Senior Minister’s Message
Rev. Dr. Mark Boyea
Easter has passed. Jesus has been raised. And Pentecost – the commemoration of God’s Holy Spirit emerging in and from the disciples, inspiring and empowering them to carry on Jesus’ work – is gone too. No more big holy days or seasons until Thanksgiving and Advent roll around again in late November.
So what now?
“The plodding durability of devotion.”
That’s the phrase the writer William Rivers Pitt used recently to describe the life and work of a man named Michael Ratner, who had died the week before. Ratner was an attorney who dedicated his life to, as Pitt put it, “lost causes”. He was president of the Center for Constitutional Rights, and throughout his career served those who were the least powerful and least cared about by our leaders and society. The vast majority of people have never heard of Michael Ratner. But there is rarely glory in what Ratner did, little fame in fighting the battles that are right but, more often than not, losing ones – something Jesus’ disciples discovered long ago.
Yes, many of the disciples are famous now. In their time though, the vast majority of people never heard of them either. The work they did on behalf of the least powerful and least cared about by the leaders and societies of the day went largely unnoticed in their immediate time. The battles they fought were often losing ones in the larger context.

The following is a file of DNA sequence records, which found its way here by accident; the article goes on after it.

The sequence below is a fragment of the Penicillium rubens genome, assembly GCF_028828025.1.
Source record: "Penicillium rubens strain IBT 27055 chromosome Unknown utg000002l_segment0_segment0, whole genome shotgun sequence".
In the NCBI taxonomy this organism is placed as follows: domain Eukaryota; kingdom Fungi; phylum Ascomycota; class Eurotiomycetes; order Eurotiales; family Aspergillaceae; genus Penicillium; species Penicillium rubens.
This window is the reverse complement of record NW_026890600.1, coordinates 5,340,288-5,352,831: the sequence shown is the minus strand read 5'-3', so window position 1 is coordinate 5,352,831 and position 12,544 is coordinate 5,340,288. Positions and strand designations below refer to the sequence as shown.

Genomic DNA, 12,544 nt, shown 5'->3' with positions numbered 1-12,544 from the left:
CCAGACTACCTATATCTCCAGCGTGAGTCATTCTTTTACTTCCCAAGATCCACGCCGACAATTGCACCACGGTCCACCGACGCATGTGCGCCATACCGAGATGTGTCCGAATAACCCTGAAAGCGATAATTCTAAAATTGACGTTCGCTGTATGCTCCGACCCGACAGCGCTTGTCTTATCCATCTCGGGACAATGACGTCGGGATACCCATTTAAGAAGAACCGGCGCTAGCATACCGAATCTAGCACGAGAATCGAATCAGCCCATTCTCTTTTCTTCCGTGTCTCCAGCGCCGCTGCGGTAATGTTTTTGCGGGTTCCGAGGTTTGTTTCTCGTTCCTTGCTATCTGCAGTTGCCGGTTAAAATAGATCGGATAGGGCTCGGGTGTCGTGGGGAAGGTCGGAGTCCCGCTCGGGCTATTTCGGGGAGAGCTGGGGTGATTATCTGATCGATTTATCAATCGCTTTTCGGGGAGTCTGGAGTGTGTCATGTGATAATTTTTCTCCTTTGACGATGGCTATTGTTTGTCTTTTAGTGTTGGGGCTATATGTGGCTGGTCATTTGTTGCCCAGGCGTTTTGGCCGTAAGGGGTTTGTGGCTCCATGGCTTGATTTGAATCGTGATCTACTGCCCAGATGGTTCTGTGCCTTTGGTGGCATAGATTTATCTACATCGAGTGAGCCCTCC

But personal glory and fame were never the point for the disciples, just as they weren’t for Michael Ratner. For the disciples, as it is meant to be for us, what mattered was “the plodding durability of devotion”. The disciples knew that they were on God’s side of things; on the “right side of God’s history.” Because of that, they knew their cause was far from a lost one. They knew that the “plodding durability of devotion” is far more the core of our faith than big holy days and seasons. It is the core of a life well lived in God’s eyes. And that, as Pitt says in regard to Michael Ratner, “ain’t nothing”.